Bim Kohomba (Munronia pinnata) is a herb that is used to purify blood and reduce fevers. If its foliage density were slightly greater, we are sure that Lord of the Rings fans may well have mistaken it for the fictitious, cure-all magical herb of Ethelas which has the same properties. It used to grow in great swaths across the Knuckles region. Well, once its properties became better known, a plant that used to go for Rs. 20 a kilo shot up to Rs. 500 a kilo and was harvested to extinction. It could have been protected and its harvests limited to the requirement of indigenous medical practitioners but no. Activists and practitioners alike kept its properties a secret citing, of all things – bio piracy. Well that was only a public secret with everyone attempting to get their hands on a few kilos for sale. The upshot? No one actually created any mechanism, protocol or laws to protect it and it was subject to “secret”, uncontrolled destruction. So, too, many other herbs that were once quite prevalent in the area for pretty much the same reason.
Those who could protect that biota and make it flourish are the practitioners. Not the protectionists ringing piracy alarm bells who can only shout but have no real capacity or strategy to do the needful and prevent the tragedy that ensued from their howls.
Saliyadasa Vedamahattaya of Halminiya told us this story and said that he had been given land by the Department of Ayurveda to grow his own herbarium. He asked us if we could get him the required plants but hold on. Is THAT what we should do? Sure, we could go the easy NGO route, determine that “Saliyadasa requires 10 bim kohomba plants”, go through purchasing, give it to him, take a photo, execute exit strategy and go gaily on our dumb way.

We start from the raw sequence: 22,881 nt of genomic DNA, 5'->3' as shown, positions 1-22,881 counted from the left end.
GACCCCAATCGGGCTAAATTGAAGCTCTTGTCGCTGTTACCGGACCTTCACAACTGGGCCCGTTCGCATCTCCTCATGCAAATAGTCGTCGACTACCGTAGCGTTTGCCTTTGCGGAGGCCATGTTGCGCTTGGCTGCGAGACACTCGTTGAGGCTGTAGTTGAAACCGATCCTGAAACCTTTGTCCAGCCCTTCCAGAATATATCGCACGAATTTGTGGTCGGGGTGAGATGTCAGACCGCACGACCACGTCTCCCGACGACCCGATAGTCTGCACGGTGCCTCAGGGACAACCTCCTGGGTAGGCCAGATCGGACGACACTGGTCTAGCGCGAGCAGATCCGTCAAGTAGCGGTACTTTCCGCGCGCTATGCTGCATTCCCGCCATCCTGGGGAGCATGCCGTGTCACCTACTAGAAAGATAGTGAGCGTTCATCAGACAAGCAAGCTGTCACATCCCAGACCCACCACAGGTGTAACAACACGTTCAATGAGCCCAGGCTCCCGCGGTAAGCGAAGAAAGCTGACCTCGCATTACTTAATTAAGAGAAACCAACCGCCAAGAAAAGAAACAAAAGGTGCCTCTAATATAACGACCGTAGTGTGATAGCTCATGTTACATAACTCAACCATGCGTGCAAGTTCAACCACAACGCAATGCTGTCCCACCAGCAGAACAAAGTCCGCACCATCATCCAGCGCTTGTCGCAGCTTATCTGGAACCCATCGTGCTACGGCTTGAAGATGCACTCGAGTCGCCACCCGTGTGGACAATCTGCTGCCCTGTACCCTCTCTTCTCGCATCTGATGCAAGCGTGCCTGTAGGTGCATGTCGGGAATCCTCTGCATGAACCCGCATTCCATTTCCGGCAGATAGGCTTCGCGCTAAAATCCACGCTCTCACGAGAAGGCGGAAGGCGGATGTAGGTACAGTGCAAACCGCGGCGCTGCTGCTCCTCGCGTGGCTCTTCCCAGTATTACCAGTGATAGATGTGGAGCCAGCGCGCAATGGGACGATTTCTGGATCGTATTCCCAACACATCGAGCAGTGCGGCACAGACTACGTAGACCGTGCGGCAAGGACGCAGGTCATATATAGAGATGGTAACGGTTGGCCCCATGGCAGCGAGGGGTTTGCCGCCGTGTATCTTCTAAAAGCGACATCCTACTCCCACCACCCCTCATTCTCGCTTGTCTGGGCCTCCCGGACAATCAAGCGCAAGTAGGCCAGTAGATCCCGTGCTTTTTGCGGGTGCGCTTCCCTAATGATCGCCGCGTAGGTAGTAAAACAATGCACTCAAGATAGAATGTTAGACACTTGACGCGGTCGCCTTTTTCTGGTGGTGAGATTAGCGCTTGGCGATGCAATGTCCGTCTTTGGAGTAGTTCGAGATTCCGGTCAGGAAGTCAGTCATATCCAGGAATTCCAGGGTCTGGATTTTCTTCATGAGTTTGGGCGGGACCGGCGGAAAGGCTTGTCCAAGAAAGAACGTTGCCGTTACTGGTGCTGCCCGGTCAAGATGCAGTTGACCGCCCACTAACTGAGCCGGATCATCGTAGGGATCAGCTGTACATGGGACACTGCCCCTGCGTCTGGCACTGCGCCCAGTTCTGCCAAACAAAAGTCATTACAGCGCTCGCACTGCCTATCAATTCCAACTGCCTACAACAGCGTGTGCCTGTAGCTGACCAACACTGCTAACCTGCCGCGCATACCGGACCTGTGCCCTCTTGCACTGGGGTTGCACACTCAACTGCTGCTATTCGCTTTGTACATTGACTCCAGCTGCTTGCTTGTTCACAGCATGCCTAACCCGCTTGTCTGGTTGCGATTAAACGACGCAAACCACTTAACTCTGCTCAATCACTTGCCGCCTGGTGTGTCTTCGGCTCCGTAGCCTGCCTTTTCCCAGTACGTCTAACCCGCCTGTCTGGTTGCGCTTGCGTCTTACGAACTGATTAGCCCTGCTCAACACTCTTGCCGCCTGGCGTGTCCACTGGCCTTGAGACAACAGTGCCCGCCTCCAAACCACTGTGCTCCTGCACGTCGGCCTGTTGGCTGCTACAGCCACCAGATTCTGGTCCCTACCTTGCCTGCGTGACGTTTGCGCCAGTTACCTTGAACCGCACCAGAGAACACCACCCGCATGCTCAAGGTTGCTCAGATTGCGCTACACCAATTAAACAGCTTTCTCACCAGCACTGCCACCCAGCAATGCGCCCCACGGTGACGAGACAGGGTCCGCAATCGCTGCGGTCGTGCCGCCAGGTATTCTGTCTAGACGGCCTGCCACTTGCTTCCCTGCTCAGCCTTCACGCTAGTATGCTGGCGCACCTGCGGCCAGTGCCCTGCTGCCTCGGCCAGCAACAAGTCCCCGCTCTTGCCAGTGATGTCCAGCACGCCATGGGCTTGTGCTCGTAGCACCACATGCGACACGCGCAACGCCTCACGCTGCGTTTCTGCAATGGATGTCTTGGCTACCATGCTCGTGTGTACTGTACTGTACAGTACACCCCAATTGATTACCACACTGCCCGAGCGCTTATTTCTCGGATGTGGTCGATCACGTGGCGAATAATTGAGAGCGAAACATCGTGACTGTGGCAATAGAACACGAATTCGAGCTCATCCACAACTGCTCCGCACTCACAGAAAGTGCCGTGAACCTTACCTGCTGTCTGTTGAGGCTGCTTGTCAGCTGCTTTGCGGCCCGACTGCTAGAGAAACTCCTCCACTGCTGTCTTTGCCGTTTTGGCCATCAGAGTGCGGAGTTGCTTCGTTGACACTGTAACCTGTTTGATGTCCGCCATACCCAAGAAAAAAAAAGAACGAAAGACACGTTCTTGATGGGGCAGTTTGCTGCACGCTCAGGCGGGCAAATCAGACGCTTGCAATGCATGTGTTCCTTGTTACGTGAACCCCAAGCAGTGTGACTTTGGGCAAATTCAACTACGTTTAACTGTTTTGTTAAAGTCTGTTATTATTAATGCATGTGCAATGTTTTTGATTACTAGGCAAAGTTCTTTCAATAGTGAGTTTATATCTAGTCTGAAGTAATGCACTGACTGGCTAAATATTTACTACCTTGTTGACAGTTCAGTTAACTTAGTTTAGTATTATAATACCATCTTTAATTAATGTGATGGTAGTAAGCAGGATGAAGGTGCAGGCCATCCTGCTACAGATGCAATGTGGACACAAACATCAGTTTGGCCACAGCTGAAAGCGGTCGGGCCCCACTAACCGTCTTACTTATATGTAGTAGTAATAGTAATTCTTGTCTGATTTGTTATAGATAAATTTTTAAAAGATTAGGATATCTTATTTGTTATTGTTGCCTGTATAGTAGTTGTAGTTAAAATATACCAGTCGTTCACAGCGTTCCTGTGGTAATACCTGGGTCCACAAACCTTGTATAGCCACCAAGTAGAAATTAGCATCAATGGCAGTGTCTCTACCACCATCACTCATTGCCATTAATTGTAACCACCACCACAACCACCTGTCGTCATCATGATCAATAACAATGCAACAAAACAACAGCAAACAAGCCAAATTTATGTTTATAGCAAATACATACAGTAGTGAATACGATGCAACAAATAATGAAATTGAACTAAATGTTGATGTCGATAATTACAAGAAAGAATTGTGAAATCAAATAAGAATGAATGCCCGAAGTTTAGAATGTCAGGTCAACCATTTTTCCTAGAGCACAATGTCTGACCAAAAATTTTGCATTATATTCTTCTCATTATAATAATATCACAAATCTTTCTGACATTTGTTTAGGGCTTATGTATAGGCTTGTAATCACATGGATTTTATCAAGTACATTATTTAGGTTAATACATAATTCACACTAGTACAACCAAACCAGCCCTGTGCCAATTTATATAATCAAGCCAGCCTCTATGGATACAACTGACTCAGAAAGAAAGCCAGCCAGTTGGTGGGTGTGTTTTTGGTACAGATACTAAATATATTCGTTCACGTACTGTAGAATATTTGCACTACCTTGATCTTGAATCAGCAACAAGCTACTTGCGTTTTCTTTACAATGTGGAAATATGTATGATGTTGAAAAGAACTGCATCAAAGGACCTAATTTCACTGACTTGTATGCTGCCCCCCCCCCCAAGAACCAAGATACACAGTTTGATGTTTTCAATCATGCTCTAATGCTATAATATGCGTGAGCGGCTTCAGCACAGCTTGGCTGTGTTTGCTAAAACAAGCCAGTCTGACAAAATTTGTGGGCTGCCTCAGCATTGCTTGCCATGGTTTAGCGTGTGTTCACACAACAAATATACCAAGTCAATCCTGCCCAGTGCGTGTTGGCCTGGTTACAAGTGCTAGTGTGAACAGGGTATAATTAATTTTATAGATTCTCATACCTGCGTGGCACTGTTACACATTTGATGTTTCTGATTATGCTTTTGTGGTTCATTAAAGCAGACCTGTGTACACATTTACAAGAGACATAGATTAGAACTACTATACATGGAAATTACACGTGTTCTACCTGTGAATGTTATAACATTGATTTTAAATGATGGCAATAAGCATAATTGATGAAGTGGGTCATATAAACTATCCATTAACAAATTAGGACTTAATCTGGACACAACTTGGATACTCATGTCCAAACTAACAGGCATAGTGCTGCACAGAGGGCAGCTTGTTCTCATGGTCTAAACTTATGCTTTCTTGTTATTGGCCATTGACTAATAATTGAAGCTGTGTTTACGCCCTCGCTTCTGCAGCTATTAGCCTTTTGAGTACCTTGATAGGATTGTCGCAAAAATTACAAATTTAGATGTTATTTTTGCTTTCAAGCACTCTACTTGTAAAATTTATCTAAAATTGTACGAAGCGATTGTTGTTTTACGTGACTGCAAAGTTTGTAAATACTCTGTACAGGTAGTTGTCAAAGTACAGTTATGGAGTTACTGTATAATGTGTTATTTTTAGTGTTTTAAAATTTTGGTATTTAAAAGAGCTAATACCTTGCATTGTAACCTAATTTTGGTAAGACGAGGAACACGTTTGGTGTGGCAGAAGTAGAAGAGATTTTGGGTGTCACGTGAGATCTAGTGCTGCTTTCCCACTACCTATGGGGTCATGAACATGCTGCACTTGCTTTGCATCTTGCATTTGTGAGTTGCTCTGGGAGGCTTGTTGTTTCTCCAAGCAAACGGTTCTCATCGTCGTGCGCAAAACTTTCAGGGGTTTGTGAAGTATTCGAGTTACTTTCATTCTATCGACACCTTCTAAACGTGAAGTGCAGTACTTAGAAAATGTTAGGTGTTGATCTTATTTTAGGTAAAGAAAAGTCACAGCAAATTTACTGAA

That is not our way. If we are to ensure that biodiversity is re-established and especially medical biodiversity, it would be through a system of widespread propagation and not one single herb garden. We can and we will obtain the required plants but we will also bind all of the practitioners of the area to the Department of Ayurveda and speak to them and the relevant ministry and regulators to tie all of these together in a strategic plan for improving the density and distribution of the plants similar to the process we employ for improving heirloom agro biodiversity. With Free Prior Informed Consent (FPIC) a key part of the CBD, that must be our strategic route.
Our field teams almost went the way of most to accede to the micro request with no thought to solving a macro problem. YIKES! Sanity prevailed since the HO was informed of the plans. We just about managed to dodge a classic NGO bullet.